Above the tailor would be a bubble saying "how can I make this one suit even better?
 

jonathanS

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I also had the same experience with Formosa about 6 years ago. I had a 3-piece suit made by him, and the results were very bad. The suit jacket didn’t fit at all and the trousers were very tight in the crotch area. When I pointed this out, he didn’t bother to offer to correct the mistakes. Needless to say, I never commissioned anything from him again afterwards.

I have commissioned and continue to commission garments from Neapolitan tailors, woth good results.
Neapolitans are why I take delivery (read: pay second half) in person. Because once they have your money, their willingness to fix problems mysteriously vanishes.
 

jonathanS

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Kotaro of Corcos is the most meticulous tailor I have worked with (Rubinacci, Steed, Formosa, NSM). I'm expecting my first completed commission later this week and I think it will have been a year and a half since I first met him. If I can give one piece of advice on bespoke, it's this: don't be in a hurry. Take the time to do as many fittings as needed to get it right. When you put on that bespoke suit for the first time, it's easy in the excitement of the moment to want to rush out and wear it yesterday.
I’d like to try Corcos at some point. I like the work I’ve seen. For what it’s worth, I have a feeling Dalcuore will produce a good product. But I haven’t taken delivery yet (supposed to next trunk show in New York). It’s been a long time coming though. First started it in September 2018. (There were problems. But, they were willing to fix them.)
 

classicalthunde

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Neapolitans are why I take delivery (read: pay second half) in person. Because once they have your money, their willingness to fix problems mysteriously vanishes.
is it standard protocol to pay half up front half on delivery? I’ve always assumed with bespoke it was all up front?
 

yanagi

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is it standard protocol to pay half up front half on delivery? I’ve always assumed with bespoke it was all up front?
50% deposit, 50% delivery has been my experience. I would be very uncomfortable paying all up front as a first-time client, and even more so if the tailor were traveling rather than local.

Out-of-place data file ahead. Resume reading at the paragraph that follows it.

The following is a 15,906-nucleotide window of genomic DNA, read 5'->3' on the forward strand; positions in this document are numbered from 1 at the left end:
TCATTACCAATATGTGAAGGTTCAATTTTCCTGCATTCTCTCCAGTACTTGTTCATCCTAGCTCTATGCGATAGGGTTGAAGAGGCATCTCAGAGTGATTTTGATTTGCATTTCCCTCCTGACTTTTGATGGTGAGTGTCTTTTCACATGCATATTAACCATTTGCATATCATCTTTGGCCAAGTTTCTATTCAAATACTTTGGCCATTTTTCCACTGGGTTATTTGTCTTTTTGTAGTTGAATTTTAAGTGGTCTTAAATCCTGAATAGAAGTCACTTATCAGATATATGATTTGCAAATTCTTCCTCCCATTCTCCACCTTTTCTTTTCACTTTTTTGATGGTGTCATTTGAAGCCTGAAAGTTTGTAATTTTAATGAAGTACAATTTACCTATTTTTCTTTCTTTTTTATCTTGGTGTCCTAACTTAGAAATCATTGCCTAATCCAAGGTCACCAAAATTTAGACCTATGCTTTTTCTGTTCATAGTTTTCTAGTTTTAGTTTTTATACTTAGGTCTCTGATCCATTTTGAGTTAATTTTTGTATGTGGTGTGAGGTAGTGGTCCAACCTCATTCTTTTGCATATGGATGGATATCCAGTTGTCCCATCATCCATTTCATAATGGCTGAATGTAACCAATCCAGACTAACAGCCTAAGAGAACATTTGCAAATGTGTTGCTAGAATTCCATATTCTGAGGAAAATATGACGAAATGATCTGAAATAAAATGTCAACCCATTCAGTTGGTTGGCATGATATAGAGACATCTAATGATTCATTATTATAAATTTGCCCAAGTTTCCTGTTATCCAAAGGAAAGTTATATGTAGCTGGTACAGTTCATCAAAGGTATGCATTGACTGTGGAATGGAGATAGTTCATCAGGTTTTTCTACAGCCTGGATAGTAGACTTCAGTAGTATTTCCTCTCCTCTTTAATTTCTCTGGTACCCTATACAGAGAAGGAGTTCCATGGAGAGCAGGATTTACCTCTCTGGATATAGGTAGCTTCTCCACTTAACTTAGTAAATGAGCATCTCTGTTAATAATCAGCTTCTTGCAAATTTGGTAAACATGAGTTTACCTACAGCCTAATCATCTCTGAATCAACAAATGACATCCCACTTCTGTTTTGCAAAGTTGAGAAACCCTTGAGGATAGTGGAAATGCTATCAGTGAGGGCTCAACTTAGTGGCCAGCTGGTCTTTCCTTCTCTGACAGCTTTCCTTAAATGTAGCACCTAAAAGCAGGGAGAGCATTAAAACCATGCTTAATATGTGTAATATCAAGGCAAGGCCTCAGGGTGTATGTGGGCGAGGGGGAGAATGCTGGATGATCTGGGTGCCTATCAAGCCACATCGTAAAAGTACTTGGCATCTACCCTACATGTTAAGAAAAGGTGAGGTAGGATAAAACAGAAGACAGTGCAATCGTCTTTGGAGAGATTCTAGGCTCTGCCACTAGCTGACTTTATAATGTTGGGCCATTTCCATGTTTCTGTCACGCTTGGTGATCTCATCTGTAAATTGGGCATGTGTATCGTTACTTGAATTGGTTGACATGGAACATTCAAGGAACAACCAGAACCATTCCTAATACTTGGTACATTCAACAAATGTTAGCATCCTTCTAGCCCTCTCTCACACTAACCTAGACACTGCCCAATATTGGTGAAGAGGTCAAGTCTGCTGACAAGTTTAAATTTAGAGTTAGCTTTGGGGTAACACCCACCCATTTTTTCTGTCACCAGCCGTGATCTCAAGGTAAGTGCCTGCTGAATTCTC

potter AB

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If I ever produced an advertisement for my business I would use a picture of a tailor working at his bench making a jacket. The picture next to it would be a factory mass producing suits and the owner talking with the production foreman saying, "how can we make more suits at a lower cost?"
Above the tailor would be a bubble saying "how can I make this one suit even better?
Thank you! Good bespoke will not chose the path of rationalization, reduction, optimizing labour etc.

Hence I do not grab the essence of another recent thread in this forum. It compared two jackets (one bespoke, the other RTW or MTM) by the same maker. The bespoke item looked rather like a rtw product, which perhaps should not astonish at all. A company that focusses on both RTW/MTM and bespoke will most lilkely have an industrial mindset. Words such as optimizing, turnover, reducing costs, tolerances, mimicking hand made processes... come to my mind.

True, there's bad bespoke as well - and a lot in between. Good bespoke, however. will always try to do an extra effort, focus on the craft itself and try to meet that 1 wearer's expectations as good as possible.

But what will the future be of bespoke? Interestingly, none of the menswear blogs focus on the ongoing discussions amongst tailors, while these might shed a light on what's going on behind the scene. At least in London quite some young talents have been attracted to the craft in recent years. They must have eyes and ears as well. But we never get their thoughts on renewal, new techniques, better business models, religious beliefs in tailoring ("this is the right way to do it"), nor on prices, their pay, on customer service etc.

It does matter, I think. If the craft wants to survive, the torch will have to be passed on to this next generation, no?